Until co-workers saw our hospital interview, the bus boy's hardships had remained under wraps.
We last saw Nicholas Siemion at Harborview Medical Center looking pale and weak and recovering from stab wounds to his stomach.
An argument over an unleashed dog turned bloody on Mother's Day in Cal Anderson Park. Siemion, who often played guitar in the park, just had his tubes removed Monday.
"Physically, I feel much better," he said.
But mentally, he has a ways to go.
"Sometimes can't help walking down the street and looking over your shoulder," he said.
Siemion says he's no longer angry at the jailed man accused of assaulting him two months ago. And in that time, Siemion's boss at Palomino restaurant held his busser's job for him.
Tuesday, he shared lunch with the GM, his first time sitting in a booth instead of cleaning it.
"People here care about you more than you know," said Palomino general manager Paul Evans.
But what the boss and staff didn't know, is that this 26-year-old who'd bus tables for hours without complaining, doesn't have a home.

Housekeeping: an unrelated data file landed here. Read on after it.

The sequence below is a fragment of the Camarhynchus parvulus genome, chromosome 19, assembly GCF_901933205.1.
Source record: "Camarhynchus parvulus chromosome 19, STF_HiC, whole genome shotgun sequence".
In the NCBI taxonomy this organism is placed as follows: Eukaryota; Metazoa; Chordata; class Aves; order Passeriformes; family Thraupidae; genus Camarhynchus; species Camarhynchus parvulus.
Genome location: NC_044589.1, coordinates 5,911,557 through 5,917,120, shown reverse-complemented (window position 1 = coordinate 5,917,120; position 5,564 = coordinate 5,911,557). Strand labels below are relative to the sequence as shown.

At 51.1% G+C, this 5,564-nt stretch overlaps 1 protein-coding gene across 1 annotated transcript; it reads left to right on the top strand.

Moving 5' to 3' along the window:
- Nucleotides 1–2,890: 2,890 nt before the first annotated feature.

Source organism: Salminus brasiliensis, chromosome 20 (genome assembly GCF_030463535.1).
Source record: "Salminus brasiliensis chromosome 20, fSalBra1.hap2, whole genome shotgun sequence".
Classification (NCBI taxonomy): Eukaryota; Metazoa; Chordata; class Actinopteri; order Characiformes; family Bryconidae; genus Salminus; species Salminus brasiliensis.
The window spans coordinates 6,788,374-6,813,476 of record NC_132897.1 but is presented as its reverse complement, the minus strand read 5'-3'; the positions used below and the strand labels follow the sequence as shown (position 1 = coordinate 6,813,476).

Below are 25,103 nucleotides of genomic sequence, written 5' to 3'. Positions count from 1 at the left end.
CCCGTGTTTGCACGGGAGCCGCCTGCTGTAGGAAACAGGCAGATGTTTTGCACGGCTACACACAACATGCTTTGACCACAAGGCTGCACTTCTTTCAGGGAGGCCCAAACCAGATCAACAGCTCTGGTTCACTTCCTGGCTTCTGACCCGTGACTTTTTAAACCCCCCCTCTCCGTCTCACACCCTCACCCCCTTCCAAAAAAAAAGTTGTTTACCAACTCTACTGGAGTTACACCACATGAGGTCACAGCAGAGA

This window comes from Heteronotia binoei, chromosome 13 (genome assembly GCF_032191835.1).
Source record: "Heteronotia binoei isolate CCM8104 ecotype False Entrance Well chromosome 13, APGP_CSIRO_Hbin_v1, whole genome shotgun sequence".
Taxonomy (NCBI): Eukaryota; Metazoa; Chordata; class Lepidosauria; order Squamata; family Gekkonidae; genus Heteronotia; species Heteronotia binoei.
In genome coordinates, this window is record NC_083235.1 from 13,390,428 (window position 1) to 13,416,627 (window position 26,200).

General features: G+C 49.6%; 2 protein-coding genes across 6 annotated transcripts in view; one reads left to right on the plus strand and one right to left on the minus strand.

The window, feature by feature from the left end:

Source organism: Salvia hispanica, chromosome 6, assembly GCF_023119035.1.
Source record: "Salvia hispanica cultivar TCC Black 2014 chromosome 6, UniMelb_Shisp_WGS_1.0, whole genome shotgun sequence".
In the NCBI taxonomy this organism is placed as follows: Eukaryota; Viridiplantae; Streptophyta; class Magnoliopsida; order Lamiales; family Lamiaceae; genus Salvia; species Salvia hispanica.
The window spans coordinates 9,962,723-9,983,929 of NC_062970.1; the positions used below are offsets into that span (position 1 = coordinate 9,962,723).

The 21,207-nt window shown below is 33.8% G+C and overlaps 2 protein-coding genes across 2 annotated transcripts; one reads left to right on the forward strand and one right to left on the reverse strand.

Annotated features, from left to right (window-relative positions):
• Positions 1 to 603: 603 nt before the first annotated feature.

"When I saw your piece and saw that he lived out of his truck, I got goose bumps thinking about it, that's how humble he is," Evans said.
To show their support, the executive chef from San Francisco gave up a guitar.
"I had an extra Gibson laying around for you and had everybody sign it," Adam Jones said.
And the team took up a collection that corporate matched, presenting him with a check for $11,000 to help get him back on his feet.
"Oh my God!" Siemion said.
Today, Nick Siemion still doesn't have a home but he does have a family. He plans to return to bussing tables this weekend and hopes to be promoted to a server.